To learn more about the metrics you should use to prove the ROI of your social media efforts, I will write a more complete explanation than I have space for here. If you put your name on my mailing list it will just drop into your inbox the moment its ready.
7. Make your customer service social
Think of all of your employees on the front of the lines, talking to customers, followers and supporters on a daily basis.
Obviously, each organisation is different, but there’s a unique opportunity to reinforce the importance of social media and actually get employees involved during their day-to-day jobs, when you integrate your social media accounts with your customer service strategy, for example.
This comes with its own set of challenges, of course, but the benefits you’ll reap are well worth the effort.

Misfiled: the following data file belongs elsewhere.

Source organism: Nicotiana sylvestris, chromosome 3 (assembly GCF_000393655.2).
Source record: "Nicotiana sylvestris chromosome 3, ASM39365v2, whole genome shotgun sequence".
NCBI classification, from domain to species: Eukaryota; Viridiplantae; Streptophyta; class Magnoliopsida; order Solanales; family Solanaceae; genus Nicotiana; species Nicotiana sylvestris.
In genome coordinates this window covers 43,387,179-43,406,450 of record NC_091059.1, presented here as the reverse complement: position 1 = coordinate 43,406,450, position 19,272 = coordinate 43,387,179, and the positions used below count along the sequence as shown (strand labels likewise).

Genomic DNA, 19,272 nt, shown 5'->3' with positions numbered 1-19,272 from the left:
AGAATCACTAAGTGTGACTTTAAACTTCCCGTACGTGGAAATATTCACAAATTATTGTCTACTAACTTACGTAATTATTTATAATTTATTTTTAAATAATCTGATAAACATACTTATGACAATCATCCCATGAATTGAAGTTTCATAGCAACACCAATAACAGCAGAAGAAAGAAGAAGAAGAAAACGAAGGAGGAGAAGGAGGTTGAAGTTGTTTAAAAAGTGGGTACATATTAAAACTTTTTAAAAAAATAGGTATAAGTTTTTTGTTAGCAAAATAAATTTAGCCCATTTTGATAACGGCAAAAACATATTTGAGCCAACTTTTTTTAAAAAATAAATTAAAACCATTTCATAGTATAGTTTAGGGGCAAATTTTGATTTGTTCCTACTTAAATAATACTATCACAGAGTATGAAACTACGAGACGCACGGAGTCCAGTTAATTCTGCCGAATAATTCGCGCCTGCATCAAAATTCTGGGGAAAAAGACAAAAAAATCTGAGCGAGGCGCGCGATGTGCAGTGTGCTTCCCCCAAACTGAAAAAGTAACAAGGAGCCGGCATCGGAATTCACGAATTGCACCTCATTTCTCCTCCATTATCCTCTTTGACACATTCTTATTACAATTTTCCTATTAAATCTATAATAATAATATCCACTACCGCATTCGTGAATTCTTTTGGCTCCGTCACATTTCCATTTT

Remember, your customers will be taking to social media to air their grievances whether you’re there or not; make it easy for people at your company to interact with them via social channels!
Integrating social media into your customer service strategy will reaffirm your dedication to creating a social media-focused company culture, and give your employees a structured way to get involved, too. Interacting with customers on social media doesn’t need to end with your customer service team — anyone can get in on the game.
Social media is also a very powerful channel for collecting positive reviews, and your marketing strategy needs some testimonials in its arsenal!
In fact, 72% of consumers trust online reviews just as much as personal recommendations according to Search Engine Land.
Encourage employees to send along things like positive reviews on Yelp!, tweets about the quality of your content that can be embedded on landing pages, and LinkedIn reviews they’ve encouraged leads and clients to craft. You can even incentivize the collection of these reviews to encourage employees to be actively involved in generating positive social buzz.
So what have you done in your office to create a culture more supportive of active social media use so far?
How far along the 60 day time window have you got already?
Share with me any problems you may be having. Remember, I am here to help.